My first problem with the film is that it actually bears little resemblance to some parts of the book. I understand why they did it. The book is over 600 pages long and that is almost impossible to translate into a film that isn't 6 hours long. However, there were such huge discrepancies that I sometimes wondered if the scriptwriter had read certain parts of the book. For example, in the book, the murdered scientist is also the father of Vittoria and this is not mentioned in the film. One thing that really annoyed me was that in the book the Camerlengo is Italian, whereas in the film he is an Irishman with a completely different name. Perhaps this was done because McGregor couldn't do an Italian accent (???) but it just seemed like an unnecessary change.
One of the creepiest characters from the book, the Hassassin, is not really covered very well in the film. In the film his character is not explored at all and he just doesn't come across as intensely as in the book. Another major character not brought into the film at all is Maximilian Kholer, who in the book is the director of CERN. Although the film does make sense without him, they did have to leave out quite a bit to cut the character.
The sets of the film were great. The film is set mainly in Rome and Rome is one of my favourite cities. I loved reading about all the different churches in the book and was looking forward to seeing them all on the screen. I wasn't disappointed. The scenery was spectacular. I knew that the indoor shots were all done back in the USA due to the Catholic Church refusing permission to film in the churches themselves, but they had obviously been researched meticulously. I would not have been able to tell that I wasn't looking at the real St. Peter's.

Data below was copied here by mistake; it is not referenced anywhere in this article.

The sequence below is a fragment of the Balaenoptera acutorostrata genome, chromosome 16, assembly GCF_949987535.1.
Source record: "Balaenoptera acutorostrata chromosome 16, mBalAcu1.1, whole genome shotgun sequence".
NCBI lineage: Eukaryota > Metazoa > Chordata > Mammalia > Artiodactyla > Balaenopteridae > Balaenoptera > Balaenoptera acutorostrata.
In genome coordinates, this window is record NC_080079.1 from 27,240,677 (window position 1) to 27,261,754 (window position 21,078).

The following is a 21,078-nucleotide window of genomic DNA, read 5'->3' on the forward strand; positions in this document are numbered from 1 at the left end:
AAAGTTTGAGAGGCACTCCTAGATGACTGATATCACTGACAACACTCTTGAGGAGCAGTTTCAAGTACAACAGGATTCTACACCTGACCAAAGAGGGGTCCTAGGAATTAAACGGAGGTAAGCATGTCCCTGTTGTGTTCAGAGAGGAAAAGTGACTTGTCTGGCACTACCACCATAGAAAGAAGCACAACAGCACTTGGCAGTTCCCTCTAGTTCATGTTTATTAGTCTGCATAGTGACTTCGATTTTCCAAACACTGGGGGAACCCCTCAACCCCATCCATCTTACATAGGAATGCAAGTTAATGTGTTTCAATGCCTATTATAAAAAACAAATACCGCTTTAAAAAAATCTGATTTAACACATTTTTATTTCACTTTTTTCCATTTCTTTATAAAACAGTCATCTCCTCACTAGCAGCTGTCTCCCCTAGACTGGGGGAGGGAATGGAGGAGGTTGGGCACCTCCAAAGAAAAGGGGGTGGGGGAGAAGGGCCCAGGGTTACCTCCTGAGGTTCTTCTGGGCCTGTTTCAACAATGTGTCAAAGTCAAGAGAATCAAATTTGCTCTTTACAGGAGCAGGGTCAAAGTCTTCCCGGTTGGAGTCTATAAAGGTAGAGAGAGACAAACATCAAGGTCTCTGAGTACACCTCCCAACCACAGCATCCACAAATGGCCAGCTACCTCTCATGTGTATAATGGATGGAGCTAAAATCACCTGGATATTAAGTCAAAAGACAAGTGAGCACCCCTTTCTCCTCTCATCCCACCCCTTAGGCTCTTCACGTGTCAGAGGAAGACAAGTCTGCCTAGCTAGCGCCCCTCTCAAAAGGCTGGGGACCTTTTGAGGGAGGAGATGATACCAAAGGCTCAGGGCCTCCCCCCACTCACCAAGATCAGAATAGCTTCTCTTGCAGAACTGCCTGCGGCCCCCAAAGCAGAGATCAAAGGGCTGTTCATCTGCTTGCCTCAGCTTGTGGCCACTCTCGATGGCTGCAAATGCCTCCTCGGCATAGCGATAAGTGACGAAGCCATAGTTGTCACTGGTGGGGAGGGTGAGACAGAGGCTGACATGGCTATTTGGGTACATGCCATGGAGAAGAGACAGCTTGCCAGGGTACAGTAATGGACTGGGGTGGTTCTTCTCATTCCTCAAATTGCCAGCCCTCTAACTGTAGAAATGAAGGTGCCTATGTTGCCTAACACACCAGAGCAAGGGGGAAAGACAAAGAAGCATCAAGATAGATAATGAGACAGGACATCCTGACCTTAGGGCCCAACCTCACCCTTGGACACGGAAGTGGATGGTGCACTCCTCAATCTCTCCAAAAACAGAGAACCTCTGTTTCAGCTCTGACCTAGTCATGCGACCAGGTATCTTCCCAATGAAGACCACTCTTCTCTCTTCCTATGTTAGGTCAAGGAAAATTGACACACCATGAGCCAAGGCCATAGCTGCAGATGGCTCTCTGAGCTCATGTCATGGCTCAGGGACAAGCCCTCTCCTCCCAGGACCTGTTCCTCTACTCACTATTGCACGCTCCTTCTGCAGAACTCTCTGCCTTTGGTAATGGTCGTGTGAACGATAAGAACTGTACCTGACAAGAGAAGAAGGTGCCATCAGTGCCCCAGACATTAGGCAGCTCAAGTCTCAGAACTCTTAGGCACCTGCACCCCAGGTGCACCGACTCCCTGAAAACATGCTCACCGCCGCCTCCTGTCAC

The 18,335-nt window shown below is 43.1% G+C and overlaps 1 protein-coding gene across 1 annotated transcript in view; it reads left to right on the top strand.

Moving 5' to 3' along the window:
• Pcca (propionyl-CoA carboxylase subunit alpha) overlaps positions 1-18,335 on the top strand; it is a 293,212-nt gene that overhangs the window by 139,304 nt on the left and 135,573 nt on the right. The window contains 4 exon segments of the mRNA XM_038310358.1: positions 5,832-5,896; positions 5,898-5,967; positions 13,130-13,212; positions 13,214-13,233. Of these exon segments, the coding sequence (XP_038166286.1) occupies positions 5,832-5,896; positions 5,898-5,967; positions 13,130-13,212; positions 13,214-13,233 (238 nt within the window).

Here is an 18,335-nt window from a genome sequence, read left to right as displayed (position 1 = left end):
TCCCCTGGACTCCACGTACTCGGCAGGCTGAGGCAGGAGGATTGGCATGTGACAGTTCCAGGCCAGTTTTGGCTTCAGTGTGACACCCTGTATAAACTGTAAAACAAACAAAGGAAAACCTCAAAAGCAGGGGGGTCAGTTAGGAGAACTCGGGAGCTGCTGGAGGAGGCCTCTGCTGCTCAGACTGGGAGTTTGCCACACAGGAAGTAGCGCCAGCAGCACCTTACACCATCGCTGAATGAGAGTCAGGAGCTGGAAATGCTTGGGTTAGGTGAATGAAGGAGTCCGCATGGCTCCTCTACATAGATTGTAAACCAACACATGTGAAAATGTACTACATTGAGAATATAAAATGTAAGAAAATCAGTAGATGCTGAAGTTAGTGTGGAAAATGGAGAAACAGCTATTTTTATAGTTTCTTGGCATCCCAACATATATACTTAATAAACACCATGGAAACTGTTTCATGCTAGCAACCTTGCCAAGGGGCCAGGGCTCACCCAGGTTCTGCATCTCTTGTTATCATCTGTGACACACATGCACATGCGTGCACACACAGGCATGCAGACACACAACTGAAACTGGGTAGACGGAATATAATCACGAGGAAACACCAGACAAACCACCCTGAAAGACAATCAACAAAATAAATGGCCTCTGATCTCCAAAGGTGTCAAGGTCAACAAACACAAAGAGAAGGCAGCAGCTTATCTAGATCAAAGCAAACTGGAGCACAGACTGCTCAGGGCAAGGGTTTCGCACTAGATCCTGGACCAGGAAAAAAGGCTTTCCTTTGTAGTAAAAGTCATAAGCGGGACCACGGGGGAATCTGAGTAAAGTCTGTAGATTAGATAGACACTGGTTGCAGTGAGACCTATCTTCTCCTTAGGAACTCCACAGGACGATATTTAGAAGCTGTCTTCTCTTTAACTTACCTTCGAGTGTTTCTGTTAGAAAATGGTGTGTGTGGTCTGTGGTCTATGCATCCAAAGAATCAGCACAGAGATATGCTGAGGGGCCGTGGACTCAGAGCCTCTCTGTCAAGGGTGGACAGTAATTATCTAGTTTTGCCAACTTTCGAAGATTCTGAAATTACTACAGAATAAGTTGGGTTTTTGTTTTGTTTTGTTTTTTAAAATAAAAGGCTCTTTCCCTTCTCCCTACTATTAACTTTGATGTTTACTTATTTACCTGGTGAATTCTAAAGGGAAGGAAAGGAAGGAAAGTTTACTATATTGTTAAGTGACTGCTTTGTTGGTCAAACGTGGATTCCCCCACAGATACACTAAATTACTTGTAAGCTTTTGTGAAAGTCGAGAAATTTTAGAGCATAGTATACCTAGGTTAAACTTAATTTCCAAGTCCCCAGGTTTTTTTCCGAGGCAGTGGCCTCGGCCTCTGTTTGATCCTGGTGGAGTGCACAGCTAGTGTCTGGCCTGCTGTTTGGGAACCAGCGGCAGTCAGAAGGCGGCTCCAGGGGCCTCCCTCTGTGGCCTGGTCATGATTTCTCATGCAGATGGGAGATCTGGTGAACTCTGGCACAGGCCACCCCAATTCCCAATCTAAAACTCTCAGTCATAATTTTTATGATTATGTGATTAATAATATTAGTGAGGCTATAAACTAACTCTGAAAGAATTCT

The film is directed by Ron Howard (still can't quite marry him up with Ritchie from Happy Days!). Apparently Howard used handheld cameras to add realist motion to some of the more exciting scenes. I think this worked really well, the film seemed quite fast-paced and I liked the direction.
I was a little disappointed with the character development in the film. Again, I'm aware that there are time constraints that the book doesn't have to contend with, but I felt the characters were quite one-dimensional. There was very little background to the characters' stories and I just think that the story makes more sense if you know this.
It all seems a bit negative so far doesn't it! I don't think the film is actually that bad as a stand alone thing. However, I had read the book and it just proved to be a let down after the book. If you haven't read the book, I think you would enjoy the film. . It is definitely a good idea to read the book at some point if you watch the film as it will make things a bit clearer. There are moments in the film where Langdon just comes up with ideas but in the book you see that he does have thought processes!
To recommend or not? Well, despite my negativity about comparisons with the book I would still recommend the film. I still enjoyed it a lot. The scenes set in Rome made it worthwhile for me. Getting to look Ewan McGregor helped......! It is very entertaining, the acting is good and the action is exciting. I can imagine that if you haven't read the book, the twists in the plot will be enough to entertain as they are surprising at times. So, watch the film, but don't expect to be blown away, just expect to be entertained for a couple of hours.
Summary: Entertaining but not quite good enough